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A high level language. Programmers can create programs in much less time (costing much less money) by using a high level language.

Source Programs

Programers create programs by writing commands in a high level language. A high level language program consists of lines of text that have been created with a text editor and are kept in a file on the hard disk. For example, here is a complete program in "C" (Java will be discussed later):

#include <stdio.h>
  int sum = 0;
  sum = 2 + 2;
  printf( "%d/n", sum );

This program could be saved on the hard disk in a file called addup.c. Like all files, it consists of a sequence of bytes. Since it is a text file, these bytes contain character data. You can edit the file with a text editor and print the file on a printer. It does not contain machine instructions. If the bytes are copied into main memory, they cannot run as a program without some extra work being done.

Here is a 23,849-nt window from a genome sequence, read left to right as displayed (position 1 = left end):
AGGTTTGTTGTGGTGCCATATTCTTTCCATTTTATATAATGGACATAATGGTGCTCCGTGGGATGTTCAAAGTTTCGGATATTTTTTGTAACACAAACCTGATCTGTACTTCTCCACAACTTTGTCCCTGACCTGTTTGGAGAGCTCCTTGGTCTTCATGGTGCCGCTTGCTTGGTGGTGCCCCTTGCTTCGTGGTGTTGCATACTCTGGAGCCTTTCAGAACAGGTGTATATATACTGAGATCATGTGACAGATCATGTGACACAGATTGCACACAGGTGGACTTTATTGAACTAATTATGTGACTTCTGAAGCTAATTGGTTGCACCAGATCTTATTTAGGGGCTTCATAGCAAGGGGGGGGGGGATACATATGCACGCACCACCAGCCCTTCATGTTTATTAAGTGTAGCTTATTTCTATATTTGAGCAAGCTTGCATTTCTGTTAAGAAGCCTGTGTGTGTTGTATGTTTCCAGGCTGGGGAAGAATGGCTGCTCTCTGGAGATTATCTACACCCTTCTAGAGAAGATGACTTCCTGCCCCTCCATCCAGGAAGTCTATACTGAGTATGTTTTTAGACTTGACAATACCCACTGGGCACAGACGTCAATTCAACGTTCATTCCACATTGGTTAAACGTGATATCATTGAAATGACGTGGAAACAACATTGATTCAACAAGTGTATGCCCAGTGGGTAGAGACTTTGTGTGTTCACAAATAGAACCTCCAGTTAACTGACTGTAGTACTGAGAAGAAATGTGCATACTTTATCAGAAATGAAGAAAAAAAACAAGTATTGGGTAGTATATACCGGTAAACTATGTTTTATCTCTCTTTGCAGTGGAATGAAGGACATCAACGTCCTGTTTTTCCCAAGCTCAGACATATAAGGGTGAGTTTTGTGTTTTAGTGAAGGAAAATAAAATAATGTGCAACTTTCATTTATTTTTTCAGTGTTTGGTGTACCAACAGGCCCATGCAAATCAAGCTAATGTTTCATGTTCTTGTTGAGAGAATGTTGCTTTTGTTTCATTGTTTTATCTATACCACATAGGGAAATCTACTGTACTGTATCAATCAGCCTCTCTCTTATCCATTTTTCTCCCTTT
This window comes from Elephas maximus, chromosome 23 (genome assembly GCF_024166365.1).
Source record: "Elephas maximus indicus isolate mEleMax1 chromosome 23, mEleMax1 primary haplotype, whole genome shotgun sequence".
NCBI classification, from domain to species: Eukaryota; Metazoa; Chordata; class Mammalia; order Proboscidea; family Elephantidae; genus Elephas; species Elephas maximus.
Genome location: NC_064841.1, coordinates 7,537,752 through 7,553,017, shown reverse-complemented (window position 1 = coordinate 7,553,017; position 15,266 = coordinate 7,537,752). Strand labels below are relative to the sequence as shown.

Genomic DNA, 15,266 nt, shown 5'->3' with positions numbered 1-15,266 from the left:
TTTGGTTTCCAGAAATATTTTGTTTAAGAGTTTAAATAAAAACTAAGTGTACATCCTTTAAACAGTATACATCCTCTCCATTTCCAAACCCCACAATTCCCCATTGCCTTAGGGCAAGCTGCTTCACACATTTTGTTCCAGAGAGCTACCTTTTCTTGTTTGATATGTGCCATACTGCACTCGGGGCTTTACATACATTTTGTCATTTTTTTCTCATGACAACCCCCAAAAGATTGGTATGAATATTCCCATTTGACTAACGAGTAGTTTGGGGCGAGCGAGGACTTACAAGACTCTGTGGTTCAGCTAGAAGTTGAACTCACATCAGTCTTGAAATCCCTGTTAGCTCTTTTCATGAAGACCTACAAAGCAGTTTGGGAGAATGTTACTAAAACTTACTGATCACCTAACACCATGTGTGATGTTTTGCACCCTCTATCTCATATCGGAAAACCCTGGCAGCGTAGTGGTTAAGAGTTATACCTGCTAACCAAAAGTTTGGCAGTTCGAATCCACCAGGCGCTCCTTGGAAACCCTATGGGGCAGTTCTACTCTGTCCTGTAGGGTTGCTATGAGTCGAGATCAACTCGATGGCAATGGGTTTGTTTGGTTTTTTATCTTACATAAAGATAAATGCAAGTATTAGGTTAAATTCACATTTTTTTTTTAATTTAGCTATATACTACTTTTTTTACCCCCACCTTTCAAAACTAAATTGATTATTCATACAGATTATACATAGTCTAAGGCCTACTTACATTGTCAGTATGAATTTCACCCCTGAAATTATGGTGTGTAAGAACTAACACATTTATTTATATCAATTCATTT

A source program (or source file) is a text file that contains instructions written in a high level language. It can not be executed (made to run) by a processor without some intermediate steps.

Usually a source program is translated into a machine language program. An application program called a translater takes a source file as input and produces an executable program (machine language program) as output. For example, the "C" program addup.c could be translated into an executable program. The executable program might be called addup.exe and can be saved on the hard disk. Now the executable version of the program can be copied into main memory and executed.

The word compile means the same thing as translate. So one can say that a source program is compiled into an executable program.


Say that a source program has been translated into an executable. The executable has been run a few times, and the programer decides to make a change to the program. Where is the change made? To the source program or to the executable program?